Reds Pitcher Trevor Bauer Wants To Lead The Way For MLB To Support Workers

As one of MLB’s loudest voices, Cincinnati Reds pitcher Trevor Bauer has also been one of the quickest to organize support for part-time and hospitality staff who help make pro baseball what it is.

Bauer remains in Arizona after MLB and the players’ association agreed to a deal under which players can remain near their Spring Training facilities or travel home while the United States manages the COVID-19 outbreak that fueled a global pandemic. Bauer, who hasn’t always been a beloved figure within baseball, wanted to do some good amid the crisis, so he and a few other players organized a Sandlot-style Wiffle ball game over the weekend, from which the proceeds were added to Bauer’s GoFundMe campaign to generate relief for Reds stadium and game day operations workers. That campaign has raised over $24,000 already.

UPROXX spoke with Bauer on Monday to discuss his efforts and what life is like during MLB’s hiatus.

What has that situation been like? I know the league allowed players to remain where Spring Training was or go home, kind of play it by ear, but how many guys are staying (in Arizona), at least from the Reds or from what you can tell?

I honestly couldn’t give you a number. I know a lot of guys took off, went home. I know a lot of guys are staying here. Some guys were talking about going to Cincinnati. Everyone kind of scattered.

The majority of the conversation so far has been about making sure everyone’s safe, everyone’s healthy, and everyone’s with their family if that’s something that they chose to do, so I can’t really give you a solid number.

So with the Wiffle Ball game that you did, where did that idea arise from, and how much money did you raise with the event?

That idea came from my good buddy David Carpenter. He tweeted about getting some guys together to do a Sandlot game, have some fun, and stay in shape and whatnot. When I saw the tweet, I thought it sounded like a great idea, started working through the logistics with all my people here at Momentum, decided we could put it on, reached out to some guys, had a lot of guys reach out to us who were interested, and turned it around in about 36 hours.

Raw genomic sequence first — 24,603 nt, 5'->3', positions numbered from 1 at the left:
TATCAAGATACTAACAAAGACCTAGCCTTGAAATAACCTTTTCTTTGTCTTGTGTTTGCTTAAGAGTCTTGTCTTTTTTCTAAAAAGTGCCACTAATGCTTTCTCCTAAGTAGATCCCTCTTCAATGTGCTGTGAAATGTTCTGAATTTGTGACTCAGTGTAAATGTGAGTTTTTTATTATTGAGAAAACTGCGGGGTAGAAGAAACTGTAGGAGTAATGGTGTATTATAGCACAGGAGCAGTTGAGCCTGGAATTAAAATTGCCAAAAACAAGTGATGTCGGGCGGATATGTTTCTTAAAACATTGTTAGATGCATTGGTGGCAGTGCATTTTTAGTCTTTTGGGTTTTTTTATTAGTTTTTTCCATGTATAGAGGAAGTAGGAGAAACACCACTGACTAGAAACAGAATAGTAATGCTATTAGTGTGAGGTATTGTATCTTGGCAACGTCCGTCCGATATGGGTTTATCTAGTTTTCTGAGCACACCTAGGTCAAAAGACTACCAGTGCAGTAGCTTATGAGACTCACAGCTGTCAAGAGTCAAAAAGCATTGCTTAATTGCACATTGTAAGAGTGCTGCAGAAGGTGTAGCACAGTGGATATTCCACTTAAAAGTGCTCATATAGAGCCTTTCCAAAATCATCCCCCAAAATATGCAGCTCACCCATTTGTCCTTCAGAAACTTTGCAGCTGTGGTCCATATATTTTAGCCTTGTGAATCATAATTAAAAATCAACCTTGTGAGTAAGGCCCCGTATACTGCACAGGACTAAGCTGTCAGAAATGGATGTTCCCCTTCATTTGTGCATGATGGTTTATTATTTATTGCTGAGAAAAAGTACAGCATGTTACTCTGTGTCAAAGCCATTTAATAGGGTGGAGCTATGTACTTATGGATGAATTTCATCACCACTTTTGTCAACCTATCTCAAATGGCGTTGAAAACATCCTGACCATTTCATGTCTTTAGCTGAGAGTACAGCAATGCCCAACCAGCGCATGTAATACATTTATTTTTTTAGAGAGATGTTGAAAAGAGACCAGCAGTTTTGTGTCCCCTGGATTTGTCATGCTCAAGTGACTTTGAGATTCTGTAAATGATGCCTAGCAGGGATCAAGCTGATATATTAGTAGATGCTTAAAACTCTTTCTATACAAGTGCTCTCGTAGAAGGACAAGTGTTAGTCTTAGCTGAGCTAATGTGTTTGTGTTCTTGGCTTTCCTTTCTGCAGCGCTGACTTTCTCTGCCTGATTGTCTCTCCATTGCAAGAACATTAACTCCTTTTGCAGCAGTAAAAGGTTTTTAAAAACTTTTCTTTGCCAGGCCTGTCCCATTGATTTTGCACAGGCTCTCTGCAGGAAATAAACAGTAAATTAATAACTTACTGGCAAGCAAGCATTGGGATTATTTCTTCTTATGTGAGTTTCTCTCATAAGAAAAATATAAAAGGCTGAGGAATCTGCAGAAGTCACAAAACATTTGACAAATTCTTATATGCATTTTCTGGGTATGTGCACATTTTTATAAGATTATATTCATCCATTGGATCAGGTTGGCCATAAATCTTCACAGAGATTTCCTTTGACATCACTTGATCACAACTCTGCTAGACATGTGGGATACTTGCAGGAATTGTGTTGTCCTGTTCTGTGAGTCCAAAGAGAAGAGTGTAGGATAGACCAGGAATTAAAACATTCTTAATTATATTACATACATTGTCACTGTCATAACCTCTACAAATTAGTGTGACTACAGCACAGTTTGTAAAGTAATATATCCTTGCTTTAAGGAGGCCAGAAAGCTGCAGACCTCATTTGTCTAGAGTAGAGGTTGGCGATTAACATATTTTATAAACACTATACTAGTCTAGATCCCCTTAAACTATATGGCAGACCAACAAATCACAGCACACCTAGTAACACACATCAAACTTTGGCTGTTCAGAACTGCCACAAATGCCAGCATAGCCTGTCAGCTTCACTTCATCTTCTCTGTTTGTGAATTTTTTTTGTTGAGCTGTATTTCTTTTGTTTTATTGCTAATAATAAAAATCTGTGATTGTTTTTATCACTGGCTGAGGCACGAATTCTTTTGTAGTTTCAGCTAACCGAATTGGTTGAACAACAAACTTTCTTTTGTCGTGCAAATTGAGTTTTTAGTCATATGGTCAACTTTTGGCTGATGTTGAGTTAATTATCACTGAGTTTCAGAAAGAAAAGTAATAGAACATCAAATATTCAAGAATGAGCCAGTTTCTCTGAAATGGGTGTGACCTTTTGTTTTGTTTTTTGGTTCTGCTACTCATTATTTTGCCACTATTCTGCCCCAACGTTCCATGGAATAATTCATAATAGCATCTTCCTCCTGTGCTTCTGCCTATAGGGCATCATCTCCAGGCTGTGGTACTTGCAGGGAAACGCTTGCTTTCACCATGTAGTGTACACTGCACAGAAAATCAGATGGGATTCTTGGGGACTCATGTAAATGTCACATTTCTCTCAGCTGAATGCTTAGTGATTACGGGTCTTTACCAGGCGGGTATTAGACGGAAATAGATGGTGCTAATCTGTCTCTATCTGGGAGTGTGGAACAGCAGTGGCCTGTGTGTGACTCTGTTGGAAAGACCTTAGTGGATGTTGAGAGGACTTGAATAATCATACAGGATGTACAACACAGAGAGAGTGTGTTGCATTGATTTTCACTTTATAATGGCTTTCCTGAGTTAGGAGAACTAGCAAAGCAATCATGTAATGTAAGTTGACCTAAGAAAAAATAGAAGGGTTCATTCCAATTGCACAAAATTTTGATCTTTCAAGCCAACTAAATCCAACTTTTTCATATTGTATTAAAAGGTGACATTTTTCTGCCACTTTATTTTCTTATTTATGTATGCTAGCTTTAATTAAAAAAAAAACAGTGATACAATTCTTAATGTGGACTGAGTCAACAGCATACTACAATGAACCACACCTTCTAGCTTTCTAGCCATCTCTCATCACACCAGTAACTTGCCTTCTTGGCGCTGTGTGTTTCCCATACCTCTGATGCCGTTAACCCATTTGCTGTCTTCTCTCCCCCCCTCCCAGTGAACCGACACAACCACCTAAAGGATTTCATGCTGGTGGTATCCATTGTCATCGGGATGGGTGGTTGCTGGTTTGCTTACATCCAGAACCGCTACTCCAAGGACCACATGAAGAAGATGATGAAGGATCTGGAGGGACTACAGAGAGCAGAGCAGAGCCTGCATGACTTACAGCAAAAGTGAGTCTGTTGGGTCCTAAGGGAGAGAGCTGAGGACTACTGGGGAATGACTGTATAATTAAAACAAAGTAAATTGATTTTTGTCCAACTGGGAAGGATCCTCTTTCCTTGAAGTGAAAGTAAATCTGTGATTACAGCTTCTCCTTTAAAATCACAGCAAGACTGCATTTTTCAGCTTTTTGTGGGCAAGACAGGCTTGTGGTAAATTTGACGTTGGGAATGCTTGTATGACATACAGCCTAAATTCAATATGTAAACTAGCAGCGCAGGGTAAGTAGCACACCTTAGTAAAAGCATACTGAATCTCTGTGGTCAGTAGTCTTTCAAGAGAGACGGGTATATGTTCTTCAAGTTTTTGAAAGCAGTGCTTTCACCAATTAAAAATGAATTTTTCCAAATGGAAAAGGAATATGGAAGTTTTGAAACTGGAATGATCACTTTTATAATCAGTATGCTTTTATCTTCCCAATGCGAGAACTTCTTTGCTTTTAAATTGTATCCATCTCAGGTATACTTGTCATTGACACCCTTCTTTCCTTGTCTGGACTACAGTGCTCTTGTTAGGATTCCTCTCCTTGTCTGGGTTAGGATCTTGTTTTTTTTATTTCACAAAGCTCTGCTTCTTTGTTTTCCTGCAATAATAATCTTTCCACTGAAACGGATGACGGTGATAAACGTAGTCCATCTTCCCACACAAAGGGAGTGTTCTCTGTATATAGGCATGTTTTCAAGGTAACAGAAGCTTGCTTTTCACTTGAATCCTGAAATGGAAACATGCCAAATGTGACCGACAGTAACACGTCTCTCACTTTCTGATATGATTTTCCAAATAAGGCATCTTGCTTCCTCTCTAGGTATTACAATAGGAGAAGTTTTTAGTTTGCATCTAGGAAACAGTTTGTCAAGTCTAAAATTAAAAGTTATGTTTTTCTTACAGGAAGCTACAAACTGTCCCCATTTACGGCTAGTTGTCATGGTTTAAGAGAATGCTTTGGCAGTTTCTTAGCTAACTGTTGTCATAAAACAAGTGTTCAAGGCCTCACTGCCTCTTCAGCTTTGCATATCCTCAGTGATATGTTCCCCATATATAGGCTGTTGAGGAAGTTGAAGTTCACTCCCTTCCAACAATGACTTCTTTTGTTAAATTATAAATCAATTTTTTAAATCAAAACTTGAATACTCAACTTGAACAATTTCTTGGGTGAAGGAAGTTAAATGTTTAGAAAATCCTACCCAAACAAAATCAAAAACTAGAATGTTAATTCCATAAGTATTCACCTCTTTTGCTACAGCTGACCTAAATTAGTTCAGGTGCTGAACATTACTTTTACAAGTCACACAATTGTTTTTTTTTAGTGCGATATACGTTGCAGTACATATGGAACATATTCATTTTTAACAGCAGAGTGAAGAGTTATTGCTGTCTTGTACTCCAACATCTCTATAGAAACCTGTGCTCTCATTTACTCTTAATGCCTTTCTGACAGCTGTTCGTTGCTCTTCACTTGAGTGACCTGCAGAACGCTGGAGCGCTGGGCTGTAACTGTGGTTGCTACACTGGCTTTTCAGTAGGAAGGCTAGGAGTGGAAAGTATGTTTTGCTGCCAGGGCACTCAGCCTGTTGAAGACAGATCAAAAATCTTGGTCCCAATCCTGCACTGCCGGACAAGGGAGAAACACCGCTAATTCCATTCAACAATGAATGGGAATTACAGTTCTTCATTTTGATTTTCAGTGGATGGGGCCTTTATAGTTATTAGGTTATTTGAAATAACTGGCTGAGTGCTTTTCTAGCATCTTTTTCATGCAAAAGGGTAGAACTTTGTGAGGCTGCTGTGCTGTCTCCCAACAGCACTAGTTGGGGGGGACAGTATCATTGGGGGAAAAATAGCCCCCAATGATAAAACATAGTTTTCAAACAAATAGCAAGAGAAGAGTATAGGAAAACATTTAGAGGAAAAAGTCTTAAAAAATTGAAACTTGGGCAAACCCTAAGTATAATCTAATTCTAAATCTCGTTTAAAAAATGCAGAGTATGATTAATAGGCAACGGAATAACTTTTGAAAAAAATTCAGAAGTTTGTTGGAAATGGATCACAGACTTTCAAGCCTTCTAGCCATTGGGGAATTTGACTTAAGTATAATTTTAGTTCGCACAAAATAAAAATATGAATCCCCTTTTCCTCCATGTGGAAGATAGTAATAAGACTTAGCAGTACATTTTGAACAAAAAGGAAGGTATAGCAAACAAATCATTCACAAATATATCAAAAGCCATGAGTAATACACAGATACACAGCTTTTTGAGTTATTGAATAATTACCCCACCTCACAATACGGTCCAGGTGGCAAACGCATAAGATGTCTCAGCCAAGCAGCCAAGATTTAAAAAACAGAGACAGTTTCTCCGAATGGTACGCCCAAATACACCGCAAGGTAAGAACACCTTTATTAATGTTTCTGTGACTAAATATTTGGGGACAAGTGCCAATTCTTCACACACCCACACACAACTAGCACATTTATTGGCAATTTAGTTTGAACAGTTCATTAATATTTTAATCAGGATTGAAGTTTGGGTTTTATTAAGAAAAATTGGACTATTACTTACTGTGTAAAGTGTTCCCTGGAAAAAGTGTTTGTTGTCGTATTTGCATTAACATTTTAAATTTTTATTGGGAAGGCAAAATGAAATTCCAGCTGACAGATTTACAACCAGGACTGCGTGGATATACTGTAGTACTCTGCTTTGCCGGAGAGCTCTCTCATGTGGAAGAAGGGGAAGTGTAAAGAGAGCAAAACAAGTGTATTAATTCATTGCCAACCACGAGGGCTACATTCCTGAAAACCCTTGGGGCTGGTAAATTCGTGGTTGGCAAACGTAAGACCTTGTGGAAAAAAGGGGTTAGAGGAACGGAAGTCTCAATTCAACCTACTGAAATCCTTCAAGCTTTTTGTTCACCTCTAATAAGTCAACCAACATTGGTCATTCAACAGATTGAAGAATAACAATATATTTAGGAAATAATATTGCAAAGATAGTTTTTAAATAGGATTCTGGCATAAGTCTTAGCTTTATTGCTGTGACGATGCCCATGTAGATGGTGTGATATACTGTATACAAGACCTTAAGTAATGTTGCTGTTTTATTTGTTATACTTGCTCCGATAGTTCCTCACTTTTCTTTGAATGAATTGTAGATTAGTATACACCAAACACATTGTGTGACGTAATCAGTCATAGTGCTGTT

(We) just tried to put on something that was entertaining for the fans and could actually help people as well. We’re supporting stadium workers that make games possible but kind of go unnoticed a lot of the time, cleaning the stadium, concession stands, ushers, all those people that are there but no one really notices. We’re trying to help support them, and I think we’re over $23,000 so far, so we’re trying to get that number up to help those people.

Do you expect the MLB to step up in the same kind of way that so many other leagues and teams have to help (your cause), help other players, and come together to support (league and team employees)?

I would hope. I guess it’s my hope overall that the league and union can come together and get a deal in place, and agree to something, that one specific side doesn’t try to get the best deal possible, that we get something agreed upon so we can help the people affected.

Obviously, in my position, I’m OK. I’ve been very fortunate to be in a position where I’m OK right now, but there’s a lot of people who are going paycheck-to-paycheck or don’t have a paycheck right now, and those are the people that I’m focused on, trying to help them. So I hope the league does something along those lines and gets a deal worked out soon so those people can be helped.

That being said, there are a lot of people, not in the baseball industry, a lot of people who are affected right now. Kids aren’t going to school, there are a lot of people who rely on going to school to be able to eat meals everyday, and small businesses closing, people that don’t have healthcare and rely on a paycheck to be able to afford medication when they get sick, so it’s just a lot of things moving. My hope would be that people who are in a situation who can help, they step up in whatever way they see fit.

What would you say is the expectation among players regarding when you guys expect to get back out on the diamond and at least work, if not play games?

I don’t know if there is an expectation. No one really has any idea. People can speculate, but as of (Sunday) it was April 9, then today it’s delayed another eight weeks, so it’s May 11 is the earliest (the regular season) could possibly start. After that announcement comes, we hear the government recommends gatherings to 10 or less when yesterday it was 50 or less.

Everything is changing so rapidly that no one really has any idea when it might pick back up. Hopefully it turns a corner, and hopefully some of these measures that we’re taking as a country help out and we start accelerating out of the funk that we’re in, but who knows. It could very easily go the opposite way, too.

Is there any message you want to give to baseball fans regarding COVID-19 or the 2020 MLB season?

First and foremost, stay safe. Take care of yourself and your family, those close to you. Be healthy. As far as where we’re at as players, we all want to go out and entertain, be an escape as we normally are for people — be entertainment for people and provide value to their lives. We’re sitting here wanting to be out there, wanting to perform and entertain you guys as fans, and the sooner we can do that the better, but for right now, the main thing is to be safe and take care of those that you’re close to.